Harvard Public Health NOW

August 29, 2008

Greetings from Dean Bloom

gg t (ksg1014_thumb_2.jpg)Welcome students, staff, and faculty to the new academic year. I hope you all had a wonderful summer, and I anticipate that this will be an exciting year for you and HSPH. It has been an enormous privilege to serve as dean of this extraordinary School for the past decade. Over these past 10 years, our faculty, students, and staff have worked to broaden the global mission of HSPH.


Postdoc Ulenga Tries to Unlock HIV Drug Resistance

ulenga thumb (Nzovu_Ulenga_36_thumb.jpg) Growing up in Tanzania, Nzovu Ulenga knew many people infected by the HIV virus. As a doctoral candidate at HSPH, he sought to understand the inner workings of that virus, with an eye toward helping develop ways to prevent infection as well as to slow the replication of the virus once it has invaded the body. Now, he is studying the problem of HIV drug resistance.

Also in this issue

Sign Up or Renew Your MessageMe Account

Under the Harvard University Emergency Management Plan, Harvard community members are urged to sign up for SMS/text-message emergency alerts. The system is activated if there is an extreme emergency affecting the University as a whole or the local HSPH campus and requiring that important information be conveyed rapidly.

Thomas H. Weller, Nobel Prize Winner and Professor Emeritus, Dies

weller thumb (weller_2_thumb.jpg) Thomas H. Weller, a Nobel Prize winner in 1954 and HSPH Professor Emeritus, passed away quietly in his sleep at home in Needham, MA, on Saturday, August 23, 2008. He was 93. In an email announcement to the School, Dean Barry Bloom described how Dr. Weller received the Nobel Prize for Medicine with Drs. John Enders and Frederick Robbins for discovering how to grow poliomyelitis viruses in culture for the first time. This breakthrough laid the foundation for others to develop the polio vaccine and later other vaccines. The discovery demonstrated that scientists could grow viruses in human tissues in test tubes, foregoing the need for laboratory animals and speeding the way towards other vaccines.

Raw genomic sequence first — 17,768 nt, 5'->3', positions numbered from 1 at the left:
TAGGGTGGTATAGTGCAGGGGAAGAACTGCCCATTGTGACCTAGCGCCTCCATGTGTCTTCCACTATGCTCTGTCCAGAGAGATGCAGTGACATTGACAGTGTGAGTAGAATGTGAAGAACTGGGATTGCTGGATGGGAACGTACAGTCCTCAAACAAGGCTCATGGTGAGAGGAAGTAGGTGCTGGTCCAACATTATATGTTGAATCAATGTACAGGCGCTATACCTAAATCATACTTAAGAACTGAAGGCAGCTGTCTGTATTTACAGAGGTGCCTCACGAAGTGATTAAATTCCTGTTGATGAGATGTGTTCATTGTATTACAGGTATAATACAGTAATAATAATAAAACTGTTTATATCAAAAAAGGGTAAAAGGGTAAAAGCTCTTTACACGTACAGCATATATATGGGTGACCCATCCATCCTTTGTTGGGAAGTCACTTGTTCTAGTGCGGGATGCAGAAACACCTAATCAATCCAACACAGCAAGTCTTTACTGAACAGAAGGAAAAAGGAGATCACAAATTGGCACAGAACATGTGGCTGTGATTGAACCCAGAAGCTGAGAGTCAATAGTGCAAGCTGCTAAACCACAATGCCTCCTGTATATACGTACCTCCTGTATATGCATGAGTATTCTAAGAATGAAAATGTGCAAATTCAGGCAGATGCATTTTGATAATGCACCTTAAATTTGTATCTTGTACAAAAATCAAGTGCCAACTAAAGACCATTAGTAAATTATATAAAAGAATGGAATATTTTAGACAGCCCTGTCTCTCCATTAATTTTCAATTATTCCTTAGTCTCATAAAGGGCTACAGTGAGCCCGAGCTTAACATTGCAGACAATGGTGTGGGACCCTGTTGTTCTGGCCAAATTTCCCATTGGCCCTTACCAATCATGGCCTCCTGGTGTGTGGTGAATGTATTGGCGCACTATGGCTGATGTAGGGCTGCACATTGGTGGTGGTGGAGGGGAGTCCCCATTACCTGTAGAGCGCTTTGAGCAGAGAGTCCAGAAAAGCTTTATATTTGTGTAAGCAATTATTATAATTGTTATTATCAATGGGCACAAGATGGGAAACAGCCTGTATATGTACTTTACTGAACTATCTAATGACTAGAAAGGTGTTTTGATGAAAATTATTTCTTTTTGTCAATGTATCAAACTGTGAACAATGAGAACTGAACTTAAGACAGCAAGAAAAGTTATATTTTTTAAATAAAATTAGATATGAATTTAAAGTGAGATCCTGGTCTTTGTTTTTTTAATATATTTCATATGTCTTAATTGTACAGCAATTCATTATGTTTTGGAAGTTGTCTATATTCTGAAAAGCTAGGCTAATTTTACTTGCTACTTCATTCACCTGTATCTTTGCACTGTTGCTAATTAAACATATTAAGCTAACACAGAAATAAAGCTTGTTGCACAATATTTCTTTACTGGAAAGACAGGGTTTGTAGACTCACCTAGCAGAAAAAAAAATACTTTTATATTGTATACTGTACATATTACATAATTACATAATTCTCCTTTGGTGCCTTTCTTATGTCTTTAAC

Speakers Discussed Communicating Risks to Children’s Health at Event

kat thumb (Kids_at_Risk_46_thumb.jpg)Parents concerned about the health and well-being of their children face a confusing picture: some risks to children are over-hyped in the media, while others may be virtually ignored. To address the problem, Kimberly Thompson, HSPH associate professor of risk analysis and decision science, held a symposium on July 30 at the Joseph B. Martin Conference Center. 

Study in HSPH's Own Sebastian's Cafe Suggests Price Affects Food Choices

sb thumb (Salad_Bar_Thumb.jpg) No matter where you go for lunch, a plate of fresh veggies from the salad bar will almost always be more expensive than a hamburger or a slice of pizza. But if the price difference didn't exist, would consumers reach for the healthier alternative? When Karin Michels, associate professor in the Department of Epidemiology at HSPH, decided to find out, she looked to a venue close to home — Sebastian's café in the Kresge building. Her findings were published in the Journal of the American College of Nutrition.

Scoopfest Celebrates Summer Fun

scoop real thumb (Scoopfest16_thumb.jpg) HSPH held its annual summer celebration on Thursday, July 17, in the Kresge cafeteria. The flavors of ice cream served included chocolate, vanilla, strawberry, sugar-free vanilla, lactose-free vanilla, and lemon sorbet. Vanilla proved most popular.

Around the School, August 29 2008

  • Welcome Dr. Julio Frenk
  • The Barry R. Bloom Public Health Leadership Speaker Series
  • Health Care in the Next Administration: The Great Debate
  • HSPH Community Forum — Hollywood and Tobacco: A Marriage of Convenience
Read more ...